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Szlak Architektury Drewnianej
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Greek Catholic tserkva of Archangel Michael

The architectural structure of the tserkva in an interesting way combines Latin influences at some point visible in Uniate churches in Galicia with the “Old Ruthenian” style typically used in the late 19th and early 20th century.

The outer body of the structure consists of two parts; however, inside there is a typical three-part layout. The building is covered with a hip roof, and brings to mind wooden Baroque churches. The traditional tripartite structure of the tserkva is also conveyed by three large Baroque-style cupolas with false roof lanterns.

The church was built in 1843 at a location of an older structure. After the forced relocation of the local Greek-Catholic community, the building was taken over for the needs of the Roman Catholics living in the area. Today we can admire the church which was beautifully restored.

The log church, oriented towards the east, inside consist of three parts. The chancel, ending with semi-hexagonal walls, on both sides is adjoined by pastophoria, covered by the same roof. Above the narthex there is a small room. In the nearby village of Lipa we can see a tserkva which, architecturally, is a twin sister of this church.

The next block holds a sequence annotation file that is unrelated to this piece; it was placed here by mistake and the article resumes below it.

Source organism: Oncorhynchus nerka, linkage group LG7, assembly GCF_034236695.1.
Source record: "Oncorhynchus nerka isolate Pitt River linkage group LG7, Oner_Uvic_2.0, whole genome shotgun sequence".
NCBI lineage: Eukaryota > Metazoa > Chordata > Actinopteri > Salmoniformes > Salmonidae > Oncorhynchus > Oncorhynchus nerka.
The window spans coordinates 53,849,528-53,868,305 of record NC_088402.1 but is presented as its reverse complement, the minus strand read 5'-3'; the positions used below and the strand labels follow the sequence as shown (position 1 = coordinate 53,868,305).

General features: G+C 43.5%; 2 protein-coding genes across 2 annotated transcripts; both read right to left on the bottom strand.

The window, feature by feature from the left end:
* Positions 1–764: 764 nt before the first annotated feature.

Inside walls are covered with figural, ornamental and illusionist paintings, suggestive of marble. The polychrome decoration was added in the early 1900s by Kazimierz Szpetkowski and Rudolf Kamieński, artists from Przemyśl. Over the nave we can see barrel vault.

The interior furnishings mainly date from the 1800s. The 19th century iconostasis was dismantled, and its elements adorn the walls. The Apostles, the feasts tier and the Last Supper can be seen in the chancel. There are also two sovereign icons depicting the Mother of God (Hodegetria) and Christ the Teacher, from an older iconostasis. Above the sacrificial table (prestol) with the tabernacle (kivot) there is a sculpted canopy with polychrome decorations.

A wooden belfry stands next to the tserkva. The original brick belfry has not been preserved. It was dismantled in 2006.

Mikołaj Mazurek (1908–2008) was born and died in Brzeżawa. He was a carpenter, sculptor, painter, luthier, musician and poet. His grave can be seen in the cemetery near the tserkva. The artist’s works can be admired in museums in Sanok, Rzeszów and Nowy Sącz.


Photo: Krystian Kłysewicz


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